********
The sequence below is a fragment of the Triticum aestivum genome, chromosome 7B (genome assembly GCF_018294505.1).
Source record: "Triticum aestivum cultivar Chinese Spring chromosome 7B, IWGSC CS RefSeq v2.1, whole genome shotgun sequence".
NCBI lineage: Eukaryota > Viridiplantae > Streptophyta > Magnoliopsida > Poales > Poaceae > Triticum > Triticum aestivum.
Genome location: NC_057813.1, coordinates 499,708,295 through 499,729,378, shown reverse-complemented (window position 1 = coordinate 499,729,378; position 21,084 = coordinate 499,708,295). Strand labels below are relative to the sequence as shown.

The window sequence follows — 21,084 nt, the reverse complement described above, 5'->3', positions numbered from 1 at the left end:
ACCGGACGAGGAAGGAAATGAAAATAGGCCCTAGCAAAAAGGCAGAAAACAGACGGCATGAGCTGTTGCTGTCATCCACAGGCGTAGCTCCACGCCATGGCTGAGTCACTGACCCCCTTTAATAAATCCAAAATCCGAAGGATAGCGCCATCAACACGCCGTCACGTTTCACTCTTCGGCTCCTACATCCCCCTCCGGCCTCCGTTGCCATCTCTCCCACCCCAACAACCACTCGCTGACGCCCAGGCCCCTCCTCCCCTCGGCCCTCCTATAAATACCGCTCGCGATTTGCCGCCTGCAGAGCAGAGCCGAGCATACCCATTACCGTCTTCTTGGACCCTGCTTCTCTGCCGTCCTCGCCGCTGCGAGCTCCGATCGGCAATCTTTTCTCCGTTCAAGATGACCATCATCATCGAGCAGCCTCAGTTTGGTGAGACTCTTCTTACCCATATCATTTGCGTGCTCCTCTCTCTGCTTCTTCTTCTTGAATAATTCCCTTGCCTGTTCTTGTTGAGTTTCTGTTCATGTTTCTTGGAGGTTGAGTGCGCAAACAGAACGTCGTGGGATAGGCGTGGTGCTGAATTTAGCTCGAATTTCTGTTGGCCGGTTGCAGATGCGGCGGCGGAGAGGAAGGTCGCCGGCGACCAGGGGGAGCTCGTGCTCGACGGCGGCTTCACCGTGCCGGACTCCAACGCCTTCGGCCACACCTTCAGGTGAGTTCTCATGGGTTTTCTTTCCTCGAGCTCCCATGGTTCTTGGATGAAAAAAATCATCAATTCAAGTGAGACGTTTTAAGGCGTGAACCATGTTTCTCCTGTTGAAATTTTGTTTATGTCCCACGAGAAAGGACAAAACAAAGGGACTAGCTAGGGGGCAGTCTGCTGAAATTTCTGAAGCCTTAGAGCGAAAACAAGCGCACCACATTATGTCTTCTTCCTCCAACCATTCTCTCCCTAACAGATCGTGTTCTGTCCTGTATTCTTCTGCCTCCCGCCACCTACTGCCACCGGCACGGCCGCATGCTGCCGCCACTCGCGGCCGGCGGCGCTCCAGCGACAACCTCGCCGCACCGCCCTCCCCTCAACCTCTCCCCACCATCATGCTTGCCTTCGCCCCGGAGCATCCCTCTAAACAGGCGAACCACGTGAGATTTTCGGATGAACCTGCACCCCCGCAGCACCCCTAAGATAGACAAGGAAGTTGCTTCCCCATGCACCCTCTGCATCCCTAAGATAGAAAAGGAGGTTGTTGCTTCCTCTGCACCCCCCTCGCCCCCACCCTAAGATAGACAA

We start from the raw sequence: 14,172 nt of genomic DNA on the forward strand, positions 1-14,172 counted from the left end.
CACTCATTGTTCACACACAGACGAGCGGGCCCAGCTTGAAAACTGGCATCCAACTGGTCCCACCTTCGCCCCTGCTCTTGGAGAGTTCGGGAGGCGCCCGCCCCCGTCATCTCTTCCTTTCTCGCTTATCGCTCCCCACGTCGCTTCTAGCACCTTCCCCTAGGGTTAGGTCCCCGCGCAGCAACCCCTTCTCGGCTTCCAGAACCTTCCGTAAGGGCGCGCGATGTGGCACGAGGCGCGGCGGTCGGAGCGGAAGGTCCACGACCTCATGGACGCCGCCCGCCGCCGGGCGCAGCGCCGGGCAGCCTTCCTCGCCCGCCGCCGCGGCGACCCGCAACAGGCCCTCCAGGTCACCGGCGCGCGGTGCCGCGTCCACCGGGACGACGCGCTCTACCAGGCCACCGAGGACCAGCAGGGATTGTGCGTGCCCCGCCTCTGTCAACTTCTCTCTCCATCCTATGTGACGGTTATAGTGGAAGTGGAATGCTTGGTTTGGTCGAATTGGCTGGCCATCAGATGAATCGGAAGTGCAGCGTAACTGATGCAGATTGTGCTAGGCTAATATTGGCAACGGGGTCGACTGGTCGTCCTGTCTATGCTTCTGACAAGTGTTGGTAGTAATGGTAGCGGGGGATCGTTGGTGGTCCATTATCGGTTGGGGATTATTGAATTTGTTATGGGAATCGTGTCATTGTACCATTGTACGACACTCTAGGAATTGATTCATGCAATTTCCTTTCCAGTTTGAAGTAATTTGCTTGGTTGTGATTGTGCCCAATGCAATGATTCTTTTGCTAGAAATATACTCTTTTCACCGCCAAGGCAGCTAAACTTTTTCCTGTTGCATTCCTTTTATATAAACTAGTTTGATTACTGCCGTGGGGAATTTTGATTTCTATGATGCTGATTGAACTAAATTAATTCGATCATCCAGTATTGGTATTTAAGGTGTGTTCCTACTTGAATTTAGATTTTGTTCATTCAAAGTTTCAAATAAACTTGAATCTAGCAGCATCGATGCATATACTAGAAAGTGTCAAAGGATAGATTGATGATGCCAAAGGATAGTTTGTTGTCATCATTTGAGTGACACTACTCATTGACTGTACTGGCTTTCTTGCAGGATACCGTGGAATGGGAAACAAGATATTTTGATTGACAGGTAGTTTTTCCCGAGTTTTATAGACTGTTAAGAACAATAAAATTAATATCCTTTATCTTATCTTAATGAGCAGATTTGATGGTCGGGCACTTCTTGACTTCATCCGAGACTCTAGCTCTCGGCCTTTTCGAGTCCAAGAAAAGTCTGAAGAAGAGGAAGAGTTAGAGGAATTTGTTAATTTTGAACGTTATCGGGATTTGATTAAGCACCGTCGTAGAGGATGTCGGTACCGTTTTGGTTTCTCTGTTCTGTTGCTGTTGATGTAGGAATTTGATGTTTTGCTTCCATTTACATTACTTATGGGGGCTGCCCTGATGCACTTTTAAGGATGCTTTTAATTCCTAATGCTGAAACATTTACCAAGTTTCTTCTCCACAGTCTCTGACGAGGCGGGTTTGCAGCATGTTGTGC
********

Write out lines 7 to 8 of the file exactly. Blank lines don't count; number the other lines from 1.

We start from the raw sequence: 14,172 nt of genomic DNA on the forward strand, positions 1-14,172 counted from the left end.
CACTCATTGTTCACACACAGACGAGCGGGCCCAGCTTGAAAACTGGCATCCAACTGGTCCCACCTTCGCCCCTGCTCTTGGAGAGTTCGGGAGGCGCCCGCCCCCGTCATCTCTTCCTTTCTCGCTTATCGCTCCCCACGTCGCTTCTAGCACCTTCCCCTAGGGTTAGGTCCCCGCGCAGCAACCCCTTCTCGGCTTCCAGAACCTTCCGTAAGGGCGCGCGATGTGGCACGAGGCGCGGCGGTCGGAGCGGAAGGTCCACGACCTCATGGACGCCGCCCGCCGCCGGGCGCAGCGCCGGGCAGCCTTCCTCGCCCGCCGCCGCGGCGACCCGCAACAGGCCCTCCAGGTCACCGGCGCGCGGTGCCGCGTCCACCGGGACGACGCGCTCTACCAGGCCACCGAGGACCAGCAGGGATTGTGCGTGCCCCGCCTCTGTCAACTTCTCTCTCCATCCTATGTGACGGTTATAGTGGAAGTGGAATGCTTGGTTTGGTCGAATTGGCTGGCCATCAGATGAATCGGAAGTGCAGCGTAACTGATGCAGATTGTGCTAGGCTAATATTGGCAACGGGGTCGACTGGTCGTCCTGTCTATGCTTCTGACAAGTGTTGGTAGTAATGGTAGCGGGGGATCGTTGGTGGTCCATTATCGGTTGGGGATTATTGAATTTGTTATGGGAATCGTGTCATTGTACCATTGTACGACACTCTAGGAATTGATTCATGCAATTTCCTTTCCAGTTTGAAGTAATTTGCTTGGTTGTGATTGTGCCCAATGCAATGATTCTTTTGCTAGAAATATACTCTTTTCACCGCCAAGGCAGCTAAACTTTTTCCTGTTGCATTCCTTTTATATAAACTAGTTTGATTACTGCCGTGGGGAATTTTGATTTCTATGATGCTGATTGAACTAAATTAATTCGATCATCCAGTATTGGTATTTAAGGTGTGTTCCTACTTGAATTTAGATTTTGTTCATTCAAAGTTTCAAATAAACTTGAATCTAGCAGCATCGATGCATATACTAGAAAGTGTCAAAGGATAGATTGATGATGCCAAAGGATAGTTTGTTGTCATCATTTGAGTGACACTACTCATTGACTGTACTGGCTTTCTTGCAGGATACCGTGGAATGGGAAACAAGATATTTTGATTGACAGGTAGTTTTTCCCGAGTTTTATAGACTGTTAAGAACAATAAAATTAATATCCTTTATCTTATCTTAATGAGCAGATTTGATGGTCGGGCACTTCTTGACTTCATCCGAGACTCTAGCTCTCGGCCTTTTCGAGTCCAAGAAAAGTCTGAAGAAGAGGAAGAGTTAGAGGAATTTGTTAATTTTGAACGTTATCGGGATTTGATTAAGCACCGTCGTAGAGGATGTCGGTACCGTTTTGGTTTCTCTGTTCTGTTGCTGTTGATGTAGGAATTTGATGTTTTGCTTCCATTTACATTACTTATGGGGGCTGCCCTGATGCACTTTTAAGGATGCTTTTAATTCCTAATGCTGAAACATTTACCAAGTTTCTTCTCCACAGTCTCTGACGAGGCGGGTTTGCAGCATGTTGTGC